Tactile button maximum cable lenght?

Hi,

what is the maximum cable length to connect a tactile button to the Arduino? What cable would be the best (awg)?

You can probably go pretty far, may need to add addtional pullup resistor to ensure a good high level when the switch is open.

Or pulldown. But what do you mean by additional?

So 10-20 meters will not be a problem? Maybe shielded cable?

I also have some water flow sensors here - here also I ask myself how long I can make the cable.

This is what I mean by additional - not relying on internal pullup resistor.

Hard to say about the flow sensor without any data.

long_cable_switch.jpg|960x720

MrGlasspoole: Or pulldown. But what do you mean by additional?

So 10-20 meters will not be a problem? Maybe shielded cable?

I also have some water flow sensors here - here also I ask myself how long I can make the cable.

Definitely shielded cable for that length, and some protection at the Arduino end from transients (1nF -- 10nF or so to ground?). Where-ever you run cables for long distances near mains wiring (hard to avoid) you should expect switching transients to be an issue.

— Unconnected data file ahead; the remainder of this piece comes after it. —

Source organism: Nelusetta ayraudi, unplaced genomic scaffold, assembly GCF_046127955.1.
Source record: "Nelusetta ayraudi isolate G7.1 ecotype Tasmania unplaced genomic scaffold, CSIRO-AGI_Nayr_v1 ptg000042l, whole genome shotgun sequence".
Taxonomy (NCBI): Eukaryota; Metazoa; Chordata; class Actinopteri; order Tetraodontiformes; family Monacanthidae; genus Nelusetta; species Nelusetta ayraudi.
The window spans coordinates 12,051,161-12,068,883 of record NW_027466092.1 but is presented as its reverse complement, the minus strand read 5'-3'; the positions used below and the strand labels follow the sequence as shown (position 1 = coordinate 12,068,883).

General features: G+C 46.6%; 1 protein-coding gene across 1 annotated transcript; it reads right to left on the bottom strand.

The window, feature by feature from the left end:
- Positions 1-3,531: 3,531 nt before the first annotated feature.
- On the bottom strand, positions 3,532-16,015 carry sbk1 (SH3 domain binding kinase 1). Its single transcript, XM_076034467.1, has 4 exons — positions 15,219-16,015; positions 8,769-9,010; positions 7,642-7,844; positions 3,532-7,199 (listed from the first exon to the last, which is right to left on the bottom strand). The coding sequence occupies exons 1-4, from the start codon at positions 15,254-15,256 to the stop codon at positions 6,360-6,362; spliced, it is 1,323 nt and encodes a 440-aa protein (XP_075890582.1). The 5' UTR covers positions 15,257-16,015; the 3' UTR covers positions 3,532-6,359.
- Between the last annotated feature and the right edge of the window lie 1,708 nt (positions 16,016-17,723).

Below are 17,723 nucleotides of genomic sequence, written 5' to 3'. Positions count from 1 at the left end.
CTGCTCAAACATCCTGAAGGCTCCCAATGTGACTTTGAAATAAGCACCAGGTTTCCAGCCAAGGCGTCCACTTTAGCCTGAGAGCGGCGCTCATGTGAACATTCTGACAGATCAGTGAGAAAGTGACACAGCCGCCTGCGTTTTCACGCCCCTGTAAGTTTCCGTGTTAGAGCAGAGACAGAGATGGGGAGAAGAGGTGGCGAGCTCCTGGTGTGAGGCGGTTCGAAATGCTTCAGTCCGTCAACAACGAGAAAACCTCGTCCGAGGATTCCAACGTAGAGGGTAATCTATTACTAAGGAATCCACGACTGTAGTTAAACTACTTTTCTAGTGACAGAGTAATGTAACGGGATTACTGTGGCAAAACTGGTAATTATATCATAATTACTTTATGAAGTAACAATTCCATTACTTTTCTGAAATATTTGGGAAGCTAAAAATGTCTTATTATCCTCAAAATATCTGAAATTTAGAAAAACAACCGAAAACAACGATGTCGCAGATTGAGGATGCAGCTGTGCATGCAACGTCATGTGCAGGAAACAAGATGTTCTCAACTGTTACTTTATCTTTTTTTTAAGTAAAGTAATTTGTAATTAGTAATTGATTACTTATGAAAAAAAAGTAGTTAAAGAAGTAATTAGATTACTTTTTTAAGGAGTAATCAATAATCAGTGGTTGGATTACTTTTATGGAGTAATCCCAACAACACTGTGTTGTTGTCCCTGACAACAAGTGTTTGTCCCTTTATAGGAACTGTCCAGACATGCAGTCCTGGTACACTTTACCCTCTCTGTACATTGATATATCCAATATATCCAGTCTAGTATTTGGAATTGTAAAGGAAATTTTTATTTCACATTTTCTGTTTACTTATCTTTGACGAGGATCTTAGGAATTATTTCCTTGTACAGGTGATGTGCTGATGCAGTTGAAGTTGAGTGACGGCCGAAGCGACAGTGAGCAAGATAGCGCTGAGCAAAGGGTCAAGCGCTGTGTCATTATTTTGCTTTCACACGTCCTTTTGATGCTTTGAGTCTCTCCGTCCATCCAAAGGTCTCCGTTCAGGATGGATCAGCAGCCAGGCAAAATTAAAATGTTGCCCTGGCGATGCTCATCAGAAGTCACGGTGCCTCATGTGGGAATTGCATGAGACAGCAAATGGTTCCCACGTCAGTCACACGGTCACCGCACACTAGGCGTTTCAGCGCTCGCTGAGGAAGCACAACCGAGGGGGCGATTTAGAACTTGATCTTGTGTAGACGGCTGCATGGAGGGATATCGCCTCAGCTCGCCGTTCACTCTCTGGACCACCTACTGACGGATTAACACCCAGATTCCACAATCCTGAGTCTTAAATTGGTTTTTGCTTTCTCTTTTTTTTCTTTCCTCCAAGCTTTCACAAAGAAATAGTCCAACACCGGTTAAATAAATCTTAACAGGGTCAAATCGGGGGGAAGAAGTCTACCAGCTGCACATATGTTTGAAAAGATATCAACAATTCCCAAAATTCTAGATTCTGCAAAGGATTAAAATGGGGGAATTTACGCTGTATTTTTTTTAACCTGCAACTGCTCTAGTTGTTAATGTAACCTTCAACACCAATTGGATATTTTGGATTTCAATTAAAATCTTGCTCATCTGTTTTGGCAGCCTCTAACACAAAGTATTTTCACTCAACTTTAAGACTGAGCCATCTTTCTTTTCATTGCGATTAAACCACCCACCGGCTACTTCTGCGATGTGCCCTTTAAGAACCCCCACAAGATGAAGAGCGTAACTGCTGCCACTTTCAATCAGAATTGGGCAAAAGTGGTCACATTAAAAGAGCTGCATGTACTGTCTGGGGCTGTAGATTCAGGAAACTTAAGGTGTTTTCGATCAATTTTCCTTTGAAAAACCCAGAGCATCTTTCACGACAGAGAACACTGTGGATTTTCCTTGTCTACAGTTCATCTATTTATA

MrGlasspoole: what is the maximum cable length to connect a tactile button to the Arduino? What cable would be the best (awg)?

I dunno, but it's a looooooong way.

Do the math:

At 5V DC the AVR chip recognizes anything below 1V as "LOW" so you can afford to lose 4V over the wire.

The internal pullup resistors are about 30K Ohms so a pin will put out 0.15mA when configured as an input with pullup enabled.

Here's a table of wire gauges with resistances in ohms per kilometer (or kilofeet if you're still using old-fashioned units):

https://en.wikipedia.org/wiki/American_wire_gauge#Tables_of_AWG_wire_sizes

You've now got two of the variables in Ohm's law (current and resistance) so the rest is easy.

V = R * 0.00015

Any value of R that gives an answer less than 4V over your required distance is good enough (though you may want to limit it to 1V just to be on the safe side...)

1V is not correct. V in high minimum with Vcc = 5V is 0.6 * Vcc, or 3V. V in low maximum with Vcc = 5V is 0.3 8 Vcc, or 1.5V. So you want that pin sitting above 3V when the switch is open, or below 1.5V when it is closed. 1.5V to 3V, you may get high or low readings from that.

See Table 29-1 in the '328 datasheet.

fungus:

MrGlasspoole: what is the maximum cable length to connect a tactile button to the Arduino? What cable would be the best (awg)?

I dunno, but it's a looooooong way.

Do the math:

At 5V DC the AVR chip recognizes anything below 1V as "LOW" so you can afford to lose 4V over the wire.

The internal pullup resistors are about 30K Ohms so a pin will put out 0.15mA when configured as an input with pullup enabled.